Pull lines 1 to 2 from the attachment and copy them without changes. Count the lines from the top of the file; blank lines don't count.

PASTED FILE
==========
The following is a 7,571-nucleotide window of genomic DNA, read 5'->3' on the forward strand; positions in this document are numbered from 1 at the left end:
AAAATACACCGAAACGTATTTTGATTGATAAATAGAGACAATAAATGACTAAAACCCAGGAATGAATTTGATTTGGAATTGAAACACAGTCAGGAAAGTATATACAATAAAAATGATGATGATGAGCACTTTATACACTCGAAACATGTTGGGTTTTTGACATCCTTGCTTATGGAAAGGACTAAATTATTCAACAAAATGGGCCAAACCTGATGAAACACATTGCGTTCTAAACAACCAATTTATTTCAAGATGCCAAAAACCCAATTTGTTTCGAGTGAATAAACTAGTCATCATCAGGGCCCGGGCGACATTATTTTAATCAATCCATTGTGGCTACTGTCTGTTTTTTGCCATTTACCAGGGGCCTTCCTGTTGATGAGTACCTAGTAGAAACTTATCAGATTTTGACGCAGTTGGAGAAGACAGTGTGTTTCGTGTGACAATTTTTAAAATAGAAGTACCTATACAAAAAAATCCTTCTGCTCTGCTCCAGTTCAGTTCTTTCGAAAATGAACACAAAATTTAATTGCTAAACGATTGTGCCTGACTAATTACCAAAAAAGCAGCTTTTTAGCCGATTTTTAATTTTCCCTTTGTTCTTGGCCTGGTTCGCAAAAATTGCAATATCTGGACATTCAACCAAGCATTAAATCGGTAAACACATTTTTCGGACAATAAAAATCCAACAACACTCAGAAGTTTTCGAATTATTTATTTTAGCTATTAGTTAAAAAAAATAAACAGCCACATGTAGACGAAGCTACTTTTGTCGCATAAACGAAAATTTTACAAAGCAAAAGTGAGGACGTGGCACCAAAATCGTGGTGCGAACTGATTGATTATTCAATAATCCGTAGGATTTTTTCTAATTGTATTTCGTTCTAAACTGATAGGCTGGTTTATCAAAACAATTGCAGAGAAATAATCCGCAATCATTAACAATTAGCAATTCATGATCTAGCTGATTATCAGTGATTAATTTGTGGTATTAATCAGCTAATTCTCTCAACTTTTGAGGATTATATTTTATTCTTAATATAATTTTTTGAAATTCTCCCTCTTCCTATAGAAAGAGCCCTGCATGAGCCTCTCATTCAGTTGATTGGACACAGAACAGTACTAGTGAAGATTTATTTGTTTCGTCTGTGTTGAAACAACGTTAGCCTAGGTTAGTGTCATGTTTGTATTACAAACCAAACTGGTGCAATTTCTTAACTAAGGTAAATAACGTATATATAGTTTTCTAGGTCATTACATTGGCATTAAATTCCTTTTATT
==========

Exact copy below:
The following is a 7,571-nucleotide window of genomic DNA, read 5'->3' on the forward strand; positions in this document are numbered from 1 at the left end:
AAAATACACCGAAACGTATTTTGATTGATAAATAGAGACAATAAATGACTAAAACCCAGGAATGAATTTGATTTGGAATTGAAACACAGTCAGGAAAGTATATACAATAAAAATGATGATGATGAGCACTTTATACACTCGAAACATGTTGGGTTTTTGACATCCTTGCTTATGGAAAGGACTAAATTATTCAACAAAATGGGCCAAACCTGATGAAACACATTGCGTTCTAAACAACCAATTTATTTCAAGATGCCAAAAACCCAATTTGTTTCGAGTGAATAAACTAGTCATCATCAGGGCCCGGGCGACATTATTTTAATCAATCCATTGTGGCTACTGTCTGTTTTTTGCCATTTACCAGGGGCCTTCCTGTTGATGAGTACCTAGTAGAAACTTATCAGATTTTGACGCAGTTGGAGAAGACAGTGTGTTTCGTGTGACAATTTTTAAAATAGAAGTACCTATACAAAAAAATCCTTCTGCTCTGCTCCAGTTCAGTTCTTTCGAAAATGAACACAAAATTTAATTGCTAAACGATTGTGCCTGACTAATTACCAAAAAAGCAGCTTTTTAGCCGATTTTTAATTTTCCCTTTGTTCTTGGCCTGGTTCGCAAAAATTGCAATATCTGGACATTCAACCAAGCATTAAATCGGTAAACACATTTTTCGGACAATAAAAATCCAACAACACTCAGAAGTTTTCGAATTATTTATTTTAGCTATTAGTTAAAAAAAATAAACAGCCACATGTAGACGAAGCTACTTTTGTCGCATAAACGAAAATTTTACAAAGCAAAAGTGAGGACGTGGCACCAAAATCGTGGTGCGAACTGATTGATTATTCAATAATCCGTAGGATTTTTTCTAATTGTATTTCGTTCTAAACTGATAGGCTGGTTTATCAAAACAATTGCAGAGAAATAATCCGCAATCATTAACAATTAGCAATTCATGATCTAGCTGATTATCAGTGATTAATTTGTGGTATTAATCAGCTAATTCTCTCAACTTTTGAGGATTATATTTTATTCTTAATATAATTTTTTGAAATTCTCCCTCTTCCTATAGAAAGAGCCCTGCATGAGCCTCTCATTCAGTTGATTGGACACAGAACAGTACTAGTGAAGATTTATTTGTTTCGTCTGTGTTGAAACAACGTTAGCCTAGGTTAGTGTCATGTTTGTATTACAAACCAAACTGGTGCAATTTCTTAACTAAGGTAAATAACGTATATATAGTTTTCTAGGTCATTACATTGGCATTAAATTCCTTTTATT